There are several types of kidney cancers. According to the American Cancer Society, the most common is Renal Cell Carcinoma. About 9 out of 10 cases are renal cell carcinoma. In 2019, almost 74,000 people will be diagnosed with kidney cancer and about 15,000 people will die from kidney cancer in the US. Although RCC usually grows as a single tumor within a kidney, sometimes there are 2 or more tumors in one kidney or even tumors in both kidneys at the same time. There are several subtypes of RCC, based mainly on how the cancer cells look under a microscope. Knowing the subtype of RCC can be a factor in deciding treatment and can also help your doctor determine if your cancer might be due to an inherited genetic syndrome.
Clear cell renal cell carcinoma – this is the most common form of renal cell carcinoma. About 7 out of 10 people with RCC have this kind of cancer. When seen under a microscope, the cells that make up clear cell RCC look very pale or clear.
Papillary renal cell carcinoma – this is the second most common subtype – about 1 in 10 RCCs are of this type. These cancers form little finger-like projections (called papillae) in some, if not most, of the tumor. Some doctors call these cancers chromophilic because the cells take in certain dyes and look pink under the microscope.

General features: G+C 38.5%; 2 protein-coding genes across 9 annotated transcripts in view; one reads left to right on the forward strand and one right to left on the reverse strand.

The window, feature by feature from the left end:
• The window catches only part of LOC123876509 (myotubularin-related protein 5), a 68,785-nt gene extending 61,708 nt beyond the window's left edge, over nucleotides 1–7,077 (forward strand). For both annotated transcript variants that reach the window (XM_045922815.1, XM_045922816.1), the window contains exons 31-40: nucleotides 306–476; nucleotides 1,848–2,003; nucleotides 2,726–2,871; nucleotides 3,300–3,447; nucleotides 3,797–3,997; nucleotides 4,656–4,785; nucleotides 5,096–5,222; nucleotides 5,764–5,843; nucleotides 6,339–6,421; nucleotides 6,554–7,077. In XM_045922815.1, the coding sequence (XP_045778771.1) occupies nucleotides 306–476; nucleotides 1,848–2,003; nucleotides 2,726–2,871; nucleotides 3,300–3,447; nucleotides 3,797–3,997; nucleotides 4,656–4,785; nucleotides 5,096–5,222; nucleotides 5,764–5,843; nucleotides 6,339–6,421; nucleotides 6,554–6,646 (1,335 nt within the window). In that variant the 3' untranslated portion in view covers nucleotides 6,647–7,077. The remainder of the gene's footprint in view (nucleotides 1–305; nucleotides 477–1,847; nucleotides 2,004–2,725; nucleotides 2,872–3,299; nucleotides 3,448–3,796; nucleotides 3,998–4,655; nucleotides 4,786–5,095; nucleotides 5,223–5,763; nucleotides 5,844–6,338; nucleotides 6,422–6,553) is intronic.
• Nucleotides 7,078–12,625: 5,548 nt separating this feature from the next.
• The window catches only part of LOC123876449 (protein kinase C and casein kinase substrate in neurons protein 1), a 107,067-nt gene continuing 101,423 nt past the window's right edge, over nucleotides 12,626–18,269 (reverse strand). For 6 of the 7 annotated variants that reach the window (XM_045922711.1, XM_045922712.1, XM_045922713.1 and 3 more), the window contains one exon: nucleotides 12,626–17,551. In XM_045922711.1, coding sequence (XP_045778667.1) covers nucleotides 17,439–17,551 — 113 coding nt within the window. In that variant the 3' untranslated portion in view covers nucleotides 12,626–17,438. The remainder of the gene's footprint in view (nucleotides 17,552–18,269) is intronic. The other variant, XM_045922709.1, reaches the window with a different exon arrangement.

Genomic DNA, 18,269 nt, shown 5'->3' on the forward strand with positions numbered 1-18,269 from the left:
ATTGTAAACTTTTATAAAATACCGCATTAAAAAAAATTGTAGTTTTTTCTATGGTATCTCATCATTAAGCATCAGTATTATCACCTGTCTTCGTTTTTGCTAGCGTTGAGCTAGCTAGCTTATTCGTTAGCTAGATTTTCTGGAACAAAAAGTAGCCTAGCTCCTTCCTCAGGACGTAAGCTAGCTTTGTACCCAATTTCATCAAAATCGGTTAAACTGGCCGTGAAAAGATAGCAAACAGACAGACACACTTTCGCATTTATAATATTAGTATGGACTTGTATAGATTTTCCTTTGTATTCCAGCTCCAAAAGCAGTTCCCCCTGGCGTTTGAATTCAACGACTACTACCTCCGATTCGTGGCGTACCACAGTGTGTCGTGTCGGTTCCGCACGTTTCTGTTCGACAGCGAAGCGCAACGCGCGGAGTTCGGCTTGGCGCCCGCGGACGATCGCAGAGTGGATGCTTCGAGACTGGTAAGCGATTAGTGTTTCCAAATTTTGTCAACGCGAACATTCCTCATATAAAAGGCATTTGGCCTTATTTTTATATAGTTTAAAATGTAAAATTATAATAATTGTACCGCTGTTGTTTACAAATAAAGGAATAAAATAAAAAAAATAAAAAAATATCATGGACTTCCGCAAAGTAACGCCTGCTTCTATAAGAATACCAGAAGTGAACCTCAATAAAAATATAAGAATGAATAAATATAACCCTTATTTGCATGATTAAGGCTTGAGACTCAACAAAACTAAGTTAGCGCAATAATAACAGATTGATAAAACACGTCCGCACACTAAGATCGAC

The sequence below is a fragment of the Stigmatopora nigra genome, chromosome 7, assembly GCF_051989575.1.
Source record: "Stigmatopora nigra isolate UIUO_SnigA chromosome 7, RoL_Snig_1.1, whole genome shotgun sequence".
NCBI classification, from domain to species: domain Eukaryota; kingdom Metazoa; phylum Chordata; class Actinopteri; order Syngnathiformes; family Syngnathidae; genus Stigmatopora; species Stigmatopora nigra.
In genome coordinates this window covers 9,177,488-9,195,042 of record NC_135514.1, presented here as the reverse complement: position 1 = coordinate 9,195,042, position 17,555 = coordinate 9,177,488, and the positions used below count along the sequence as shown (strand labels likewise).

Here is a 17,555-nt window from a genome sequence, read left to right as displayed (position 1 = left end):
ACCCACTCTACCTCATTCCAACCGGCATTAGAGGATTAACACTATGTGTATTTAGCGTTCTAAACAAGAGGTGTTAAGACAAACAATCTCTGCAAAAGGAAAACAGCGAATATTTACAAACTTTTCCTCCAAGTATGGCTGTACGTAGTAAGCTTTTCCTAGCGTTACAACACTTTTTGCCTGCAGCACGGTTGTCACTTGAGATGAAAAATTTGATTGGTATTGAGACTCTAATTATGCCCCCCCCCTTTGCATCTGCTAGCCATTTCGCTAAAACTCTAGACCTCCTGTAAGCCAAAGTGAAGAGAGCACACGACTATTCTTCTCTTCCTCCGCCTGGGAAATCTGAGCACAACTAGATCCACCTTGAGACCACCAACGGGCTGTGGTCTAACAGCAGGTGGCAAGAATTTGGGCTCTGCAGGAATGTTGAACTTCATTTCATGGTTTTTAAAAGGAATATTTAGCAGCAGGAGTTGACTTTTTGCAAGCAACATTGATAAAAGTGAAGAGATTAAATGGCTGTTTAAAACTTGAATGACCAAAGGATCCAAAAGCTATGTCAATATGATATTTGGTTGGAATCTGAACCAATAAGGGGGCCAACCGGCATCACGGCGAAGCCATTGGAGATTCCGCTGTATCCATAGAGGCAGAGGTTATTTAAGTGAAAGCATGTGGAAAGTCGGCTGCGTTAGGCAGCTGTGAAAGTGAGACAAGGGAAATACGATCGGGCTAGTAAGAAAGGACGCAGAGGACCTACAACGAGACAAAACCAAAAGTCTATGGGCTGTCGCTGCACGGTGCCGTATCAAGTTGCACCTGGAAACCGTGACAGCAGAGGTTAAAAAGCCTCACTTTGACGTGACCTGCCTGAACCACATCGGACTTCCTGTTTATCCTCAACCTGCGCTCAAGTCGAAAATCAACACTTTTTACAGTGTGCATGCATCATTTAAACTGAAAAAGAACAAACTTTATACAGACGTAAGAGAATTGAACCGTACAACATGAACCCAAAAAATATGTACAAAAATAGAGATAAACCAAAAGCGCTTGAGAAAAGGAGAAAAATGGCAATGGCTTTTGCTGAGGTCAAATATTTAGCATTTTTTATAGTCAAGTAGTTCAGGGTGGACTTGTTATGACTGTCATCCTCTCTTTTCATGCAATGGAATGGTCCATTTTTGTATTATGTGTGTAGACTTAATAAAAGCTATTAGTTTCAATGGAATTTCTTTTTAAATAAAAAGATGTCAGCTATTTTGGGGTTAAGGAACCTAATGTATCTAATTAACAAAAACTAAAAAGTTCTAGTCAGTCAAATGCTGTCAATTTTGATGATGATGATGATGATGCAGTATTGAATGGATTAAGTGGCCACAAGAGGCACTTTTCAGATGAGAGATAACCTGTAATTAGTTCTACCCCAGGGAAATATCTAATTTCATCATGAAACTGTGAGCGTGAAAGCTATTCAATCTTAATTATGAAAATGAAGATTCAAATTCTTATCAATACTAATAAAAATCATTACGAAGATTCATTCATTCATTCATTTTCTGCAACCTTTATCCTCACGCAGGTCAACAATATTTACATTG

Chromophobe renal cell carcinoma – this subtype accounts for about 5% (5 cases in 100) of RCCs. The cells of these cancers are also pale, like the clear cells, but are much larger and have certain other features that can be recognized when looked at with a microscope .
Rare types of renal cell carcinoma – these subtypes are very rare, each making up less than 1% of RCCs:
Unclassified renal cell carcinoma – rarely, renal cell cancers are labeled as unclassified because the way they look doesn’t fit into any of the other categories or because there is more than one type of cell present.
According to the American Cancer Society, about half of kidney cancers could potentially be prevented with the elimination of excess body weight and tobacco smoking, which are the strong risk factors. Additional risk factors include:
– High Blood Pressure
– Chronic Renal Failure
– occupational Exposure to Certain Chemicals
– Radiation Exposure
– Rare Hereditary Conditions
How Our Team Treats Kidney Cancer
At the Radiation Oncology Services at Charleston Area Medical Center (CAMC), we treat kidney cancer painlessly and noninvasively with external beam radiation therapy (EBRT). EBRT is an effective treatment for kidney cancer, working within cancer cells to limit their ability to multiply. During treatment, high-energy X-rays are delivered to the cancer with a linear accelerator (LINAC). The treatment process is painless, safe and treatments take about 10 to 15 minutes. Side effects are usually minimal, and most patients return to routine activities immediately after each treatment.
Radiation Oncology Services at CAMC’s Advantage
Speak with one of our dedicated Team Members about how we can help today.